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26 Caveats on the online message board to China’s top leaders

Posted by Author on September 13, 2010

Human Rights in China, Sep. 13, 2010 –

On September 8, 2010, an online message board for Internet users to send comments to China’s top leaders, Direct Line to Zhongnanhai (直通中南海), was launched by the People’s Daily, the official media organ of the Communist Party of China. As of September 13, the website has already registered more than 23,000 comments to President Hu Jintao alone, regarding issues such as exorbitant housing prices, corruption, environmental pollution, civil rights abuses, and many other problems that people face every day.

Although the forum is touted as a new platform for the people to communicate their concerns directly and openly to the central government leaders, in fact it is heavily restricted. There are 26 content prohibitions in language identical to charges used by the Chinese authorities to incriminate writers, human rights activists, and reform advocates who express their views openly. The content prohibitions include endangering state security, leaking state secrets, subverting state power, harming national reputation and interests, disturbing social order, etc. (See below for Human Rights in China’s English translation of the 26 prohibitions.)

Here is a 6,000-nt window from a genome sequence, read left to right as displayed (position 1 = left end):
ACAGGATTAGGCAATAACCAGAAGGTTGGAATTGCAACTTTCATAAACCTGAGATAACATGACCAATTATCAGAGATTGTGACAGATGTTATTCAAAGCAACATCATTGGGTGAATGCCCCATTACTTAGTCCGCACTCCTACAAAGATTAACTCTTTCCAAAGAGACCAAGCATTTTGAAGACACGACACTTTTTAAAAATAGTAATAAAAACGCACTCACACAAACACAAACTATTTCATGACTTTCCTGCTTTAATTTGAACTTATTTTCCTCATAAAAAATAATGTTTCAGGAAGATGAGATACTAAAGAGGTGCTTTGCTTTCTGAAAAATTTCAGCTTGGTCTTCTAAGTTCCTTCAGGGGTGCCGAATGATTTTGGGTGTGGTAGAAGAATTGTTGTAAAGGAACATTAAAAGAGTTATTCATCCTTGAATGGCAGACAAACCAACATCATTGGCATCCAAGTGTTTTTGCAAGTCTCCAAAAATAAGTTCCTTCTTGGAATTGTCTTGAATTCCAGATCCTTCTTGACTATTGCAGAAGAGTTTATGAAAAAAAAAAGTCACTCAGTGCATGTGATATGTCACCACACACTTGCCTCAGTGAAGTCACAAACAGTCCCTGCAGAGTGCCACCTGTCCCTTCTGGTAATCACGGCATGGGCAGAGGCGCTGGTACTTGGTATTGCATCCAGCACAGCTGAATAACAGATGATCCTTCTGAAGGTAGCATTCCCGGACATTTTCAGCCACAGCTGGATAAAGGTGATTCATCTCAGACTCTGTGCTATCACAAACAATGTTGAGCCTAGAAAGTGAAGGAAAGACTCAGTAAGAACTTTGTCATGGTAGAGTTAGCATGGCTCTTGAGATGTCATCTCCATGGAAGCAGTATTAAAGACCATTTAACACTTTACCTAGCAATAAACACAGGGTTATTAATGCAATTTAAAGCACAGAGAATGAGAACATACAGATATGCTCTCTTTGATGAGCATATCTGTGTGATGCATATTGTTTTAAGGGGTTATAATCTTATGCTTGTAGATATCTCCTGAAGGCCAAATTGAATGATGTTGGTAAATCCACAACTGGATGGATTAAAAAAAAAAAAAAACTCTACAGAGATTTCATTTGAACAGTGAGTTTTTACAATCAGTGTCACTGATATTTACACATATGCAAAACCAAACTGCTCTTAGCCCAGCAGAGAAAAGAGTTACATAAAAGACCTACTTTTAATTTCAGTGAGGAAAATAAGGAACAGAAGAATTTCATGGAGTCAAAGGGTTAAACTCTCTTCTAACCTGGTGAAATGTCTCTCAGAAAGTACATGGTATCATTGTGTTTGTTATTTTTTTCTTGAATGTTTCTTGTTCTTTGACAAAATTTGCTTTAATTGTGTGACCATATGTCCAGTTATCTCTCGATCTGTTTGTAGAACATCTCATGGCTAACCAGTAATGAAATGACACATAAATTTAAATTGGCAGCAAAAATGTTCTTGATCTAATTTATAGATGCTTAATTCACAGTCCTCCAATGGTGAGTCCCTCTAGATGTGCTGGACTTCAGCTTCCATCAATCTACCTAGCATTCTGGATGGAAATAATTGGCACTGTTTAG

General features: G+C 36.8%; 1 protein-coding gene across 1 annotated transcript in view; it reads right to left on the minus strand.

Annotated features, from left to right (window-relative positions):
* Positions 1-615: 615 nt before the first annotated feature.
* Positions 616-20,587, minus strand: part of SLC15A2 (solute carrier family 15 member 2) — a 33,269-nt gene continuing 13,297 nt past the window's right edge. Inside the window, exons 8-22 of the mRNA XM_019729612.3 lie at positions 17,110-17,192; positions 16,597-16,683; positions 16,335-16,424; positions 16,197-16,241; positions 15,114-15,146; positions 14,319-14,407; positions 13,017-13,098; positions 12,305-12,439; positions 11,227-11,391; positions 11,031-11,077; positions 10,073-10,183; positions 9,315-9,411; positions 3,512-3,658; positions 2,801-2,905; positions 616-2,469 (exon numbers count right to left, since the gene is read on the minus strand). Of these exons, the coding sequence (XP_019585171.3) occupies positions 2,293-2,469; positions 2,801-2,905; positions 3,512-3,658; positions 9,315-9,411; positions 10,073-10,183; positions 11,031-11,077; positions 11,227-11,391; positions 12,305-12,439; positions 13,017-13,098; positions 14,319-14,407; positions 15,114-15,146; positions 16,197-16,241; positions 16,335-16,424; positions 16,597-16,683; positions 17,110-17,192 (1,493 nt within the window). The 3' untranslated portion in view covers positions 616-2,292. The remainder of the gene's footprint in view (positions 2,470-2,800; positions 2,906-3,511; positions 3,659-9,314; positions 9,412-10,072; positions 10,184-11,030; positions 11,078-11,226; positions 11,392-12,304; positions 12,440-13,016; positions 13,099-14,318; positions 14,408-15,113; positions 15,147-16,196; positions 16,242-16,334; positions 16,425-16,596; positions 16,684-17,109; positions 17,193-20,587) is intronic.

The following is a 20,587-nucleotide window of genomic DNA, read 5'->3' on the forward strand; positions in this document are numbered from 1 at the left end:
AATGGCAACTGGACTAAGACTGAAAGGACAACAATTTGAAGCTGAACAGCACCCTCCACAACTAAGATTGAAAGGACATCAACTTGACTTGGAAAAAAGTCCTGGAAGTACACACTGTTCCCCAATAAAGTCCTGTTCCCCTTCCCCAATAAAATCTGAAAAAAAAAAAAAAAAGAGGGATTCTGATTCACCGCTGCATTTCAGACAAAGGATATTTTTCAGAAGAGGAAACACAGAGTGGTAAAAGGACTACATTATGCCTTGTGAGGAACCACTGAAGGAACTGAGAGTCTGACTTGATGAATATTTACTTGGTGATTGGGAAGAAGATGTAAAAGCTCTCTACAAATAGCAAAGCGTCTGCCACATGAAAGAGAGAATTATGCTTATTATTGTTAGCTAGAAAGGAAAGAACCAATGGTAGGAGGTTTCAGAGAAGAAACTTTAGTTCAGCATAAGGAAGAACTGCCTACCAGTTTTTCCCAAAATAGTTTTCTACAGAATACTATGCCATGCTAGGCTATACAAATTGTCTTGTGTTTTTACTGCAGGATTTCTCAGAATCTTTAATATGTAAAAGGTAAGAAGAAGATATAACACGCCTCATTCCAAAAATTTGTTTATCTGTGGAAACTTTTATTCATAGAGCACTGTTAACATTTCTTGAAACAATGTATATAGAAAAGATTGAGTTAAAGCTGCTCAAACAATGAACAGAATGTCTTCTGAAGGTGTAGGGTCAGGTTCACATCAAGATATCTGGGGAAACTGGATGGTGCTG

“This new forum must be viewed in the context of China’s overall policy of tight Internet control – one based on the belief that the openness of the Internet is a threat to stability and that the Internet is an important tool for unifying thinking and guiding public opinion,” said Sharon Hom, HRIC Executive Director. “The real test of the forum’s effectiveness as a genuine ‘direct line to Zhongnanhai’ would be the actual responses to the messages and how the Chinese authorities will address the root causes of the problems raised in these messages.”

Rules for Leaving Messages on the Direct Line to Zhongnanhai Message Board (Translated by Human Rights in China)

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